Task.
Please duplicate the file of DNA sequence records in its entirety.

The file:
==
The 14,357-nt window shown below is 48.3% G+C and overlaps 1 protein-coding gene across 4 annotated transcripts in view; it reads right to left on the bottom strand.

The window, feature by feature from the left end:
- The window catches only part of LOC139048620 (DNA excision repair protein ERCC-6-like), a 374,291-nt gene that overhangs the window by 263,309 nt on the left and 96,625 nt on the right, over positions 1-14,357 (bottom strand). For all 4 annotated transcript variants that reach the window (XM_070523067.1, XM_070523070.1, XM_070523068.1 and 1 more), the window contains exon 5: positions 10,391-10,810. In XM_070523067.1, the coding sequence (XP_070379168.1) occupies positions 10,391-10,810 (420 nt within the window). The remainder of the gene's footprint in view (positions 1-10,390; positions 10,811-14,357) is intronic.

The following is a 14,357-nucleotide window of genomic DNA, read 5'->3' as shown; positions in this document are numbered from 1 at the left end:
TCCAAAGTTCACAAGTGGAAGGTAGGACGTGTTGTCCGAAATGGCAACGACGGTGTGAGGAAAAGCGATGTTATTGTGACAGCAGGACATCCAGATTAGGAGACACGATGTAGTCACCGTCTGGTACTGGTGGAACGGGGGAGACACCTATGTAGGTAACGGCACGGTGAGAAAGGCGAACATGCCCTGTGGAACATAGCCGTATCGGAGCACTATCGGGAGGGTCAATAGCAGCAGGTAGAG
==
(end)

The 14,357-nt window shown below is 48.3% G+C and overlaps 1 protein-coding gene across 4 annotated transcripts in view; it reads right to left on the bottom strand.

The window, feature by feature from the left end:
- The window catches only part of LOC139048620 (DNA excision repair protein ERCC-6-like), a 374,291-nt gene that overhangs the window by 263,309 nt on the left and 96,625 nt on the right, over positions 1-14,357 (bottom strand). For all 4 annotated transcript variants that reach the window (XM_070523067.1, XM_070523070.1, XM_070523068.1 and 1 more), the window contains exon 5: positions 10,391-10,810. In XM_070523067.1, the coding sequence (XP_070379168.1) occupies positions 10,391-10,810 (420 nt within the window). The remainder of the gene's footprint in view (positions 1-10,390; positions 10,811-14,357) is intronic.

The following is a 14,357-nucleotide window of genomic DNA, read 5'->3' as shown; positions in this document are numbered from 1 at the left end:
TCCAAAGTTCACAAGTGGAAGGTAGGACGTGTTGTCCGAAATGGCAACGACGGTGTGAGGAAAAGCGATGTTATTGTGACAGCAGGACATCCAGATTAGGAGACACGATGTAGTCACCGTCTGGTACTGGTGGAACGGGGGAGACACCTATGTAGGTAACGGCACGGTGAGAAAGGCGAACATGCCCTGTGGAACATAGCCGTATCGGAGCACTATCGGGAGGGTCAATAGCAGCAGGTAGAG